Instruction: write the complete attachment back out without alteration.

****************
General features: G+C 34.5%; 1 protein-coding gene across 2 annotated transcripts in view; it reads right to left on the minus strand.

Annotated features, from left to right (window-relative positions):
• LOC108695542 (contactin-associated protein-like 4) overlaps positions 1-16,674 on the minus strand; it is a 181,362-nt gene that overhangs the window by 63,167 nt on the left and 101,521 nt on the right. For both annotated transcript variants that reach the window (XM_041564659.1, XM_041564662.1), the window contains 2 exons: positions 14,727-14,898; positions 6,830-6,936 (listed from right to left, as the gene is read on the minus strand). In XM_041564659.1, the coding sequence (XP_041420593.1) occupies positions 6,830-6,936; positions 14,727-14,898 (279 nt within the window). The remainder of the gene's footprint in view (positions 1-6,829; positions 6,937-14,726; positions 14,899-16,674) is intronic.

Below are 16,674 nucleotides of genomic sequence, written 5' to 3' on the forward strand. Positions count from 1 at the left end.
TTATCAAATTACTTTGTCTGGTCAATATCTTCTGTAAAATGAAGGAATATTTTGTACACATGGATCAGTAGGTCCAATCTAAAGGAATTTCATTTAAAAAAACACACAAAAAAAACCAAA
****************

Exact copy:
General features: G+C 34.5%; 1 protein-coding gene across 2 annotated transcripts in view; it reads right to left on the minus strand.

Annotated features, from left to right (window-relative positions):
• LOC108695542 (contactin-associated protein-like 4) overlaps positions 1-16,674 on the minus strand; it is a 181,362-nt gene that overhangs the window by 63,167 nt on the left and 101,521 nt on the right. For both annotated transcript variants that reach the window (XM_041564659.1, XM_041564662.1), the window contains 2 exons: positions 14,727-14,898; positions 6,830-6,936 (listed from right to left, as the gene is read on the minus strand). In XM_041564659.1, the coding sequence (XP_041420593.1) occupies positions 6,830-6,936; positions 14,727-14,898 (279 nt within the window). The remainder of the gene's footprint in view (positions 1-6,829; positions 6,937-14,726; positions 14,899-16,674) is intronic.

Below are 16,674 nucleotides of genomic sequence, written 5' to 3' on the forward strand. Positions count from 1 at the left end.
TTATCAAATTACTTTGTCTGGTCAATATCTTCTGTAAAATGAAGGAATATTTTGTACACATGGATCAGTAGGTCCAATCTAAAGGAATTTCATTTAAAAAAACACACAAAAAAAACCAAA